Older male doctors face scrutiny
Older male doctors who have been the subject of several patient complaints could be targeted as part of proposals to “proactively” identify those most likely to pose a risk to patients.
Members of the medical profession would be profiled on their propensity to provide sub-standard care as part of a two-pronged process to support quality care and protect patients set out by a group of experts advising the Medical Board of Australia on the revalidation of doctor skills and knowledge.
A discussion paper on options for revalidation, issued by the Medical Board on 17 August, proposed that doctors undertake a ‘strengthened’ CPD [Continuing Professional Development] program. Simultaneously, there would be a “proactive” screening process to identify and assess doctors who may be performing poorly and pose a risk to patients.
“CPD alone, however rigorous, may not identify the practitioner who may be putting the public at risk. A regulatory approach, however thorough, cannot reliably, single-handedly improve the quality of care provided by most competent doctors,” the Revalidation Expert Advisory Group said in a report which formed the basis for options canvassed in the discussion paper.
The expert group recommended that all practitioners undertake evidence-based, profession-led CPD activities that, in addition to attending conferences and workshops, would involve peer review of performance and medical records, feedback from patients, clinical audits and comparison of data with local, regional and national outcomes.
Medical Board Chair Dr Joanna Flynn said the intention was to keep the public safe and manage risk to patients, and “part of this involves making sure that medical practitioners keep their skills and knowledge up-to-date”.
The recommendations come amid concerns that regular reports of misconduct by a small number of doctors are undermining public confidence and damaging the reputation of the medical profession.
In an interim report to the Medical Board, the Revalidation Expert Advisory Group said international evidence showed that only about 6 per cent of doctors provided sub-standard care.
The group said it was critical to “develop accurate and reliable indicators” so that practitioners who were performing poorly and posing a risk to their patients could be identified and helped before they harmed anyone.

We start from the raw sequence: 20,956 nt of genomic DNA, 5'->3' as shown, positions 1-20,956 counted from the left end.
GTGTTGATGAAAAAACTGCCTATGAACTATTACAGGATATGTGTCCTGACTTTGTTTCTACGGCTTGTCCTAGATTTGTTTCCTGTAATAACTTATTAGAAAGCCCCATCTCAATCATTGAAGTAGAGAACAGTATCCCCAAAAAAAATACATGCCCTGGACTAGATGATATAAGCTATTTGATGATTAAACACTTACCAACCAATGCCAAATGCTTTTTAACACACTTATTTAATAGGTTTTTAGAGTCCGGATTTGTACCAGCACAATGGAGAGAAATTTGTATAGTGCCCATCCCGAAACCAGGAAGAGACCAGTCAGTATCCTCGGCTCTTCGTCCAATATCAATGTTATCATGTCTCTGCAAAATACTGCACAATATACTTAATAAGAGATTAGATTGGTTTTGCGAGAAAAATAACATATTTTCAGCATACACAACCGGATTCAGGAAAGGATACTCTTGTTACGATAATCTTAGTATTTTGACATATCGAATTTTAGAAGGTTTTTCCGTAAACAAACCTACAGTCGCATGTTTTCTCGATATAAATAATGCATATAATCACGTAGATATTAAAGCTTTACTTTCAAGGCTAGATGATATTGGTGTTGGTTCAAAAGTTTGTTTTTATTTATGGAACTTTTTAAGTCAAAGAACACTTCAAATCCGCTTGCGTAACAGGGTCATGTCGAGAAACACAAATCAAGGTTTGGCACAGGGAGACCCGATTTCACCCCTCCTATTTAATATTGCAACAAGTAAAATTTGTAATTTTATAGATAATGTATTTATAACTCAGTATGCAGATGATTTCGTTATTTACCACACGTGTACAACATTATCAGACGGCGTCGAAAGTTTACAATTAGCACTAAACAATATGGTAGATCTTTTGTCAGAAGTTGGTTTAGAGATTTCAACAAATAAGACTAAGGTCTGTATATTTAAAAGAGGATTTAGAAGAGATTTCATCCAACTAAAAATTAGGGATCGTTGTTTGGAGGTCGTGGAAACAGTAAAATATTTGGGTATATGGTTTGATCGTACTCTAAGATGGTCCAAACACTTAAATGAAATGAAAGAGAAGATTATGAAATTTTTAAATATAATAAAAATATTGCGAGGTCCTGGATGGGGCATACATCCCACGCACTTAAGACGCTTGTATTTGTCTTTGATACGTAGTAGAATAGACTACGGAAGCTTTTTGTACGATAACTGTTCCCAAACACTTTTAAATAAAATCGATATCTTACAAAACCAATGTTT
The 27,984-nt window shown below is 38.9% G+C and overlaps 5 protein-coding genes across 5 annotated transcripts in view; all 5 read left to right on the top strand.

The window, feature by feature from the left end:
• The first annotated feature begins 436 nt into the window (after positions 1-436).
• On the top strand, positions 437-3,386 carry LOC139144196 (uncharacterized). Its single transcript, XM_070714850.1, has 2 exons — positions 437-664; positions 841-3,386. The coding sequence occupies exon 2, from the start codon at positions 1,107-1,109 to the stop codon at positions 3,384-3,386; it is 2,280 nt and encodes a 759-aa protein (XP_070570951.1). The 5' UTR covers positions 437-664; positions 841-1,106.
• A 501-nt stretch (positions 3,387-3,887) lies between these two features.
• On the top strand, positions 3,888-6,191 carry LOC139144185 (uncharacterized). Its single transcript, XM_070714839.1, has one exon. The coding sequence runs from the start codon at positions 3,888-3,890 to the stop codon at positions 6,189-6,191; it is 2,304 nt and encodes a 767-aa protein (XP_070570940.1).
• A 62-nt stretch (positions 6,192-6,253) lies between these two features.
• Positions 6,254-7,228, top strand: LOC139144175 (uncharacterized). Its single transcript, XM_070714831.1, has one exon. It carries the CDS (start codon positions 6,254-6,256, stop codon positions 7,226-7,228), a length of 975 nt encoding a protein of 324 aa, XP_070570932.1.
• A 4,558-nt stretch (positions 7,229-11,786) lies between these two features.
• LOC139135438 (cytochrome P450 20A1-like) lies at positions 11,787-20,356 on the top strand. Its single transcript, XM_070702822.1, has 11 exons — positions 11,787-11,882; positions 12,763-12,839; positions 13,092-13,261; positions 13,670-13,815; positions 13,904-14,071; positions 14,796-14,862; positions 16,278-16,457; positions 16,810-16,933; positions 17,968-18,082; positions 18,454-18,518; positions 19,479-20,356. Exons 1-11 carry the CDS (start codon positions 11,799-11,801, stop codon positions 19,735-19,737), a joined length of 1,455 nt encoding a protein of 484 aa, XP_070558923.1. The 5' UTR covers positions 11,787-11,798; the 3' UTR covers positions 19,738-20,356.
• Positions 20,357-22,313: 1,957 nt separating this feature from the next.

“Prevention is better than cure,” the group said in its interim report, setting out the characteristics international experience showed were most common in those likely to pose a risk to patients, including:
- being 35 years or older (with the risk increasing as age advances);
- being male;
- number of prior complaints; and
- time since last complaint.
The interim report said studies had identified a number of additional individual risk factors, including:
- doctors getting their primary medical qualification in certain countries (not specified);
- failing to respond to feedback;
- an unrecognised cognitive impairment;
- practising in isolation;
- few high quality CPD activities; and
- a change in the scope of practice.
“We propose that there is now enough evidence to trigger discussion and draw on insights available about how various risk factors might be used to proactively identify practitioners at risk of poor performance,” the export group said.
Once groups of at-risk practitioners were identified, it was important to determine which individuals actually posed a threat to public safety.
Just because someone was in an at-risk group did not mean they were underperforming, the interim report said, emphasising that early detection and remediation was preventive and should not be punitive.
Those identified as underperforming would face a “tiered approach” of assessment, scaled to match the level of potential risk.
It would start with specialty-specific “multi-source feedback” involving input from colleagues, patients and co-workers – a process the expert group judged would be effective many cases in returning doctors to safe practice.
Doctors assessed as posing a greater threat could face peer review of their medical records, and practice and outcomes data.
Those determined to be the greatest risk to patients would face “extensive performance assessment”.
The Medical Board said the proposed changes would not have “a significant impact” on doctors already undertaking effective CPD activities, though some would need to change their focus to include performance review, outcome measurement and validated educational activities.
It likened the profiling used to identify at-risk practitioners to disease screening tests.
“Most of the practitioners in the at-risk groups will be able to demonstrate that they are performing satisfactorily, just as most people who are screened in a public health intervention do not have the disease for which the screen program is testing,” the Board said.
The Board has appointed a committee to conduct consultations with the medical profession and the broader community regarding the revalidation proposals.
Those interested are invited to participate in online discussions, take a short survey and provide written submissions. The deadline for feedback is 30 November this year,
The Revalidation Expert Advisory Group will provide a final report to the Board in mid-2017.
For further details, including copies of the discussion paper and interim report, go to: http://www.medicalboard.gov.au/News/Current-Consultations.aspx